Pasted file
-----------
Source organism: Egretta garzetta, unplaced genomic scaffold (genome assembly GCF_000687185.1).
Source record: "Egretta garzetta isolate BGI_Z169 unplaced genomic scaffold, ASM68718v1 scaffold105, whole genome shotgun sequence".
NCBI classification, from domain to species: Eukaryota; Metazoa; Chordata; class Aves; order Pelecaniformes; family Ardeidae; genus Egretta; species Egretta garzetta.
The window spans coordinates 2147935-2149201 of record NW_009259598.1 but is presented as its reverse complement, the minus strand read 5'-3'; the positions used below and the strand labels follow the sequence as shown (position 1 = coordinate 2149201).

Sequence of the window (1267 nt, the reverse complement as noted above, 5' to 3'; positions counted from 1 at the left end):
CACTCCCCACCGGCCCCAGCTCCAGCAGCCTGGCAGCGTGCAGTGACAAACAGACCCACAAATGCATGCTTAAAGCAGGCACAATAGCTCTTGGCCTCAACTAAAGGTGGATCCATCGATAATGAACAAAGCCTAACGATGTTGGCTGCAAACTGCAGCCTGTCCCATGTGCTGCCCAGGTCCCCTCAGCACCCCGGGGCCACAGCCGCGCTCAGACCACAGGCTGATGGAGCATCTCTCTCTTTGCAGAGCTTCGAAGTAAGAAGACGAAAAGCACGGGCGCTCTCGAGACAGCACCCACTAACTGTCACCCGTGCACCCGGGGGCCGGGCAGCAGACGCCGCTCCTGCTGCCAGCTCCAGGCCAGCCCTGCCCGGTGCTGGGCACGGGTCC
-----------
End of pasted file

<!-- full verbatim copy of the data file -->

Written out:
Source organism: Egretta garzetta, unplaced genomic scaffold (genome assembly GCF_000687185.1).
Source record: "Egretta garzetta isolate BGI_Z169 unplaced genomic scaffold, ASM68718v1 scaffold105, whole genome shotgun sequence".
NCBI classification, from domain to species: Eukaryota; Metazoa; Chordata; class Aves; order Pelecaniformes; family Ardeidae; genus Egretta; species Egretta garzetta.
The window spans coordinates 2147935-2149201 of record NW_009259598.1 but is presented as its reverse complement, the minus strand read 5'-3'; the positions used below and the strand labels follow the sequence as shown (position 1 = coordinate 2149201).

Sequence of the window (1267 nt, the reverse complement as noted above, 5' to 3'; positions counted from 1 at the left end):
CACTCCCCACCGGCCCCAGCTCCAGCAGCCTGGCAGCGTGCAGTGACAAACAGACCCACAAATGCATGCTTAAAGCAGGCACAATAGCTCTTGGCCTCAACTAAAGGTGGATCCATCGATAATGAACAAAGCCTAACGATGTTGGCTGCAAACTGCAGCCTGTCCCATGTGCTGCCCAGGTCCCCTCAGCACCCCGGGGCCACAGCCGCGCTCAGACCACAGGCTGATGGAGCATCTCTCTCTTTGCAGAGCTTCGAAGTAAGAAGACGAAAAGCACGGGCGCTCTCGAGACAGCACCCACTAACTGTCACCCGTGCACCCGGGGGCCGGGCAGCAGACGCCGCTCCTGCTGCCAGCTCCAGGCCAGCCCTGCCCGGTGCTGGGCACGGGTCC